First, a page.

Josh Goodman is a former staff writer for GOVERNING..E-mail: firstname.lastname@example.org
State and local governments are easing up on reusing what goes down the drain.
Laura Allen is no one's idea of an unrepentant lawbreaker. But under California's state plumbing code, that's exactly what she is. Allen, a soft-spoken elementary school teacher from Oakland, likes to sprinkle her garden with water from her washing machine--something state law allows only under very limited circumstances. She's also a member of a group that publishes do-it-yourself guides on how to circumvent strict water laws around the country. They're called the Greywater Guerrillas.
Greywater refers to effluent from showers, bathroom sinks and washing machines. (It does not include the more hazardous wastewater that comes from toilets, kitchen sinks and dishwashers.) Unless you enjoy a cool glass of soap, greywater isn't good to drink. But advocates such as Allen argue it is safe to use for other purposes, especially outdoor irrigation. To do otherwise, she says, is to flush perfectly good water down the drain.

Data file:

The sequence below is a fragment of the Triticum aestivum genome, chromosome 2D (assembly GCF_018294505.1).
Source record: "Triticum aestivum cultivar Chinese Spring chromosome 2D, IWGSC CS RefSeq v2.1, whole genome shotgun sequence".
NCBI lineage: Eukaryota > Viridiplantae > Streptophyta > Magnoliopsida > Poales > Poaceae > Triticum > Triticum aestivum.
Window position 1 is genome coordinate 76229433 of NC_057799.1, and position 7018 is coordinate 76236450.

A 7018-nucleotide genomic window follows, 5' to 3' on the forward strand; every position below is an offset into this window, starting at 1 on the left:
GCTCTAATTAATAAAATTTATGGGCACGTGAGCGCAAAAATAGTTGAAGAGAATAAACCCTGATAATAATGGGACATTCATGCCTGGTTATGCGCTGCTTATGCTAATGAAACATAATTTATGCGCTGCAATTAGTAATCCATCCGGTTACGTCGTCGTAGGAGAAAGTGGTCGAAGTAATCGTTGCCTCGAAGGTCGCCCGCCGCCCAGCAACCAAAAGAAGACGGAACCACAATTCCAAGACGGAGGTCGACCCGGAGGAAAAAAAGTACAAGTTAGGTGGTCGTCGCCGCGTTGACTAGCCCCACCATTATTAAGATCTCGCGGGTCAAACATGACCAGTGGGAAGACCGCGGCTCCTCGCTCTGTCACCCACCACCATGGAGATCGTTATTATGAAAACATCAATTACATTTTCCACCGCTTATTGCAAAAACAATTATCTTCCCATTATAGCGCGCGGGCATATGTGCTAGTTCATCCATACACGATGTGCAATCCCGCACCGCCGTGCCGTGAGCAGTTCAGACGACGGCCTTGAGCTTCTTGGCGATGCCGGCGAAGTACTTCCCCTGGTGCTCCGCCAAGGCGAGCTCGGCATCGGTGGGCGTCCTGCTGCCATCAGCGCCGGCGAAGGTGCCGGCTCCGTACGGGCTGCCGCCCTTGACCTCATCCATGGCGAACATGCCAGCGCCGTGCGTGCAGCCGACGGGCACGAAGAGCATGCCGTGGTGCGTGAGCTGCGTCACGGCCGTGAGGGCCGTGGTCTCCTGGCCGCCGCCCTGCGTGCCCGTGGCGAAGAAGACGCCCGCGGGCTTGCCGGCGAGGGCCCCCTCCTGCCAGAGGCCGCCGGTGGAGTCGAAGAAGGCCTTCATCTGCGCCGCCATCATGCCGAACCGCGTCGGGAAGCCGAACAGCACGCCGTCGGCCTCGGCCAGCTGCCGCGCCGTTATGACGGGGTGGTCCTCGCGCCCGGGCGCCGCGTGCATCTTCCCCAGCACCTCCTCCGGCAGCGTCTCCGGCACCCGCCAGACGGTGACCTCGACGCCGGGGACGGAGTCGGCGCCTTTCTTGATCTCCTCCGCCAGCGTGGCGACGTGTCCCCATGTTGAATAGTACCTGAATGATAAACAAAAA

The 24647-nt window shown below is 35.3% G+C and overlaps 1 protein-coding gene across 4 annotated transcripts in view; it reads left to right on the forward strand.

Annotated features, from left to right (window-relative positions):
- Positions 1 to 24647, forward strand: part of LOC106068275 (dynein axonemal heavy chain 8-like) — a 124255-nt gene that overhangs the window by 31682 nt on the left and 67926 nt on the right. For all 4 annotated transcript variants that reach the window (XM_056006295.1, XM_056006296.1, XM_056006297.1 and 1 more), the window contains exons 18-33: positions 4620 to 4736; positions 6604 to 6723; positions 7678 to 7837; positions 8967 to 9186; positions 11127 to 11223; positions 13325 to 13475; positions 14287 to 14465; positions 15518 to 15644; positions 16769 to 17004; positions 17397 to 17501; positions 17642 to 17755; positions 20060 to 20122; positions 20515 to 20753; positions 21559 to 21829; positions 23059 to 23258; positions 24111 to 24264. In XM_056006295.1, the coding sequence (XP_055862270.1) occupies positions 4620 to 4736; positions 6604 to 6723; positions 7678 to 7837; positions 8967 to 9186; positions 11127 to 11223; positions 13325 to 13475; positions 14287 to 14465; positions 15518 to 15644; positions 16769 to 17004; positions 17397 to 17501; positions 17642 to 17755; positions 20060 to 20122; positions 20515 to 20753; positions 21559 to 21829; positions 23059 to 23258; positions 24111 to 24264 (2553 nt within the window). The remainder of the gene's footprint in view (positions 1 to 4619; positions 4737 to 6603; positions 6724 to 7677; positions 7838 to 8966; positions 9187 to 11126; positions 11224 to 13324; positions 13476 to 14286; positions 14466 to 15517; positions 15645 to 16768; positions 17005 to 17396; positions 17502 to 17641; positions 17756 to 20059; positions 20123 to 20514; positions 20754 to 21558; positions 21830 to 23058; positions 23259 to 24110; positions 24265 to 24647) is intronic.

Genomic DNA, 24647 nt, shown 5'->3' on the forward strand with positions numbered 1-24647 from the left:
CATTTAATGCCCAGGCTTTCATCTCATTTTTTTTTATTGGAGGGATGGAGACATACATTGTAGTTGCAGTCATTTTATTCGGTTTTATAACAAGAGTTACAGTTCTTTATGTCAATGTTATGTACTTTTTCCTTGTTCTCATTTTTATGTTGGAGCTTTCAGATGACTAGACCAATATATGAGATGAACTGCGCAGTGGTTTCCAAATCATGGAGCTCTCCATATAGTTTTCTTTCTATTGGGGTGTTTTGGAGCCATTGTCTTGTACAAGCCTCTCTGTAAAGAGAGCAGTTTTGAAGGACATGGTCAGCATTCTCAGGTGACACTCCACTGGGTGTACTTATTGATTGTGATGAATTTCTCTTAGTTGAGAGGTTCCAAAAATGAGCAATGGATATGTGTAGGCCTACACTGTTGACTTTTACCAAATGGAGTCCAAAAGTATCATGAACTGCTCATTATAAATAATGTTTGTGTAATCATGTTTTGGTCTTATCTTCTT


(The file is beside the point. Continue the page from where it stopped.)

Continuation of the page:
Allen and a couple of housemates became scofflaws years ago, when an outrageous water bill inspired them to rig their plumbing to capture and reuse water. Before long, the housemates founded the Guerrillas. As it turned out, lots of people around the country were interested in water recycling, too. "Some people are doing it for environmental reasons," Allen says. "Some people live in areas where the wells are drying up, some people just want to save money."
Now, the Guerrillas and other greywater advocates are taking their fight to state capitols and city halls. They want regulators to loosen plumbing codes that assume all wastewater flows straight to the sewer or septic tank. And they have a model for how to do it. Arizona now allows residents to install greywater systems without a permit, provided they use 400 gallons or fewer a day and meet certain performance standards. The city of Tucson has gone a step further. Last September, the city approved a regulation that, beginning in 2010, will require all new homes to include plumbing that enables greywater systems.